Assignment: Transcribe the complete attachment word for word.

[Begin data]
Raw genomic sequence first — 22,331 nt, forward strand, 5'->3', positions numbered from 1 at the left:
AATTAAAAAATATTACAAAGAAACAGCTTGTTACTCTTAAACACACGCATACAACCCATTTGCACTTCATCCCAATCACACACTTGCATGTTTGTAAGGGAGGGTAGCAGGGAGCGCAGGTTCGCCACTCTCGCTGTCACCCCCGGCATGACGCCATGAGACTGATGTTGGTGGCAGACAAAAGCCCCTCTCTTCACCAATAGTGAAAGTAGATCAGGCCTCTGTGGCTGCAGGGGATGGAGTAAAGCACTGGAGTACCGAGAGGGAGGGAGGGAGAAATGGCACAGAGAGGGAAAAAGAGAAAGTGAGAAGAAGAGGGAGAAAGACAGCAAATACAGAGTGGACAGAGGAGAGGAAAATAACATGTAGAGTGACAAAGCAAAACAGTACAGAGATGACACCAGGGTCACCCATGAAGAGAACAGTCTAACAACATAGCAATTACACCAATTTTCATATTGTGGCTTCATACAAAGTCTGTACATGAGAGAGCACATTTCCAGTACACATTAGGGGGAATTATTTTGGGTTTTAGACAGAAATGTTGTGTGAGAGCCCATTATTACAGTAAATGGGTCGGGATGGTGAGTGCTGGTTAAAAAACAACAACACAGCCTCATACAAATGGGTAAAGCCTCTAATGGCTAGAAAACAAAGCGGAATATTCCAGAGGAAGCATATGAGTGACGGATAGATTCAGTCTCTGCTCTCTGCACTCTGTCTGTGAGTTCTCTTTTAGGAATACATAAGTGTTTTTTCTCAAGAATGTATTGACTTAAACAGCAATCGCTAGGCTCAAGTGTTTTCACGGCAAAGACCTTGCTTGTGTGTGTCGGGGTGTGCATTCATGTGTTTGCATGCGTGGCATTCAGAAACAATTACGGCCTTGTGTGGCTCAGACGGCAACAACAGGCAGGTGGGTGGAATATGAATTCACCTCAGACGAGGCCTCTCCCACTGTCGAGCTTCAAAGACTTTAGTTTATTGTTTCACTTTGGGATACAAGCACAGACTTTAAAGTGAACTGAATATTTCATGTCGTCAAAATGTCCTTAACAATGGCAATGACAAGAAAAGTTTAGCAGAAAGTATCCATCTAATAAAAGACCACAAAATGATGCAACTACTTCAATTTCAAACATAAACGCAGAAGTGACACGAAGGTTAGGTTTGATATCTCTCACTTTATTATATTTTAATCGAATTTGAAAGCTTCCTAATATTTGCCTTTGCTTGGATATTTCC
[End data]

Raw genomic sequence first — 22,331 nt, forward strand, 5'->3', positions numbered from 1 at the left:
AATTAAAAAATATTACAAAGAAACAGCTTGTTACTCTTAAACACACGCATACAACCCATTTGCACTTCATCCCAATCACACACTTGCATGTTTGTAAGGGAGGGTAGCAGGGAGCGCAGGTTCGCCACTCTCGCTGTCACCCCCGGCATGACGCCATGAGACTGATGTTGGTGGCAGACAAAAGCCCCTCTCTTCACCAATAGTGAAAGTAGATCAGGCCTCTGTGGCTGCAGGGGATGGAGTAAAGCACTGGAGTACCGAGAGGGAGGGAGGGAGAAATGGCACAGAGAGGGAAAAAGAGAAAGTGAGAAGAAGAGGGAGAAAGACAGCAAATACAGAGTGGACAGAGGAGAGGAAAATAACATGTAGAGTGACAAAGCAAAACAGTACAGAGATGACACCAGGGTCACCCATGAAGAGAACAGTCTAACAACATAGCAATTACACCAATTTTCATATTGTGGCTTCATACAAAGTCTGTACATGAGAGAGCACATTTCCAGTACACATTAGGGGGAATTATTTTGGGTTTTAGACAGAAATGTTGTGTGAGAGCCCATTATTACAGTAAATGGGTCGGGATGGTGAGTGCTGGTTAAAAAACAACAACACAGCCTCATACAAATGGGTAAAGCCTCTAATGGCTAGAAAACAAAGCGGAATATTCCAGAGGAAGCATATGAGTGACGGATAGATTCAGTCTCTGCTCTCTGCACTCTGTCTGTGAGTTCTCTTTTAGGAATACATAAGTGTTTTTTCTCAAGAATGTATTGACTTAAACAGCAATCGCTAGGCTCAAGTGTTTTCACGGCAAAGACCTTGCTTGTGTGTGTCGGGGTGTGCATTCATGTGTTTGCATGCGTGGCATTCAGAAACAATTACGGCCTTGTGTGGCTCAGACGGCAACAACAGGCAGGTGGGTGGAATATGAATTCACCTCAGACGAGGCCTCTCCCACTGTCGAGCTTCAAAGACTTTAGTTTATTGTTTCACTTTGGGATACAAGCACAGACTTTAAAGTGAACTGAATATTTCATGTCGTCAAAATGTCCTTAACAATGGCAATGACAAGAAAAGTTTAGCAGAAAGTATCCATCTAATAAAAGACCACAAAATGATGCAACTACTTCAATTTCAAACATAAACGCAGAAGTGACACGAAGGTTAGGTTTGATATCTCTCACTTTATTATATTTTAATCGAATTTGAAAGCTTCCTAATATTTGCCTTTGCTTGGATATTTCC